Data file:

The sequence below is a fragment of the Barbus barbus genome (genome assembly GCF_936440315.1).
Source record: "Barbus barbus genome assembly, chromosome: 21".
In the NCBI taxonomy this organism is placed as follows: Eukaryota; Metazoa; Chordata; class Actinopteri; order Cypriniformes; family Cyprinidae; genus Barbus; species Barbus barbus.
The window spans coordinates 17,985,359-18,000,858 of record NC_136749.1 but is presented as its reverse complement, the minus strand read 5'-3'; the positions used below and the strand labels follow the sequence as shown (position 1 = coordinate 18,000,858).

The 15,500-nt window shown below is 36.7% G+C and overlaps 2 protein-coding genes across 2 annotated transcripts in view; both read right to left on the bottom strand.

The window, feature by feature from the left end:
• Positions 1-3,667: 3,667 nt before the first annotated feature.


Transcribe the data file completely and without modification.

The sequence below is a fragment of the Barbus barbus genome (genome assembly GCF_936440315.1).
Source record: "Barbus barbus genome assembly, chromosome: 21".
In the NCBI taxonomy this organism is placed as follows: Eukaryota; Metazoa; Chordata; class Actinopteri; order Cypriniformes; family Cyprinidae; genus Barbus; species Barbus barbus.
The window spans coordinates 17,985,359-18,000,858 of record NC_136749.1 but is presented as its reverse complement, the minus strand read 5'-3'; the positions used below and the strand labels follow the sequence as shown (position 1 = coordinate 18,000,858).

The 15,500-nt window shown below is 36.7% G+C and overlaps 2 protein-coding genes across 2 annotated transcripts in view; both read right to left on the bottom strand.

The window, feature by feature from the left end:
• Positions 1-3,667: 3,667 nt before the first annotated feature.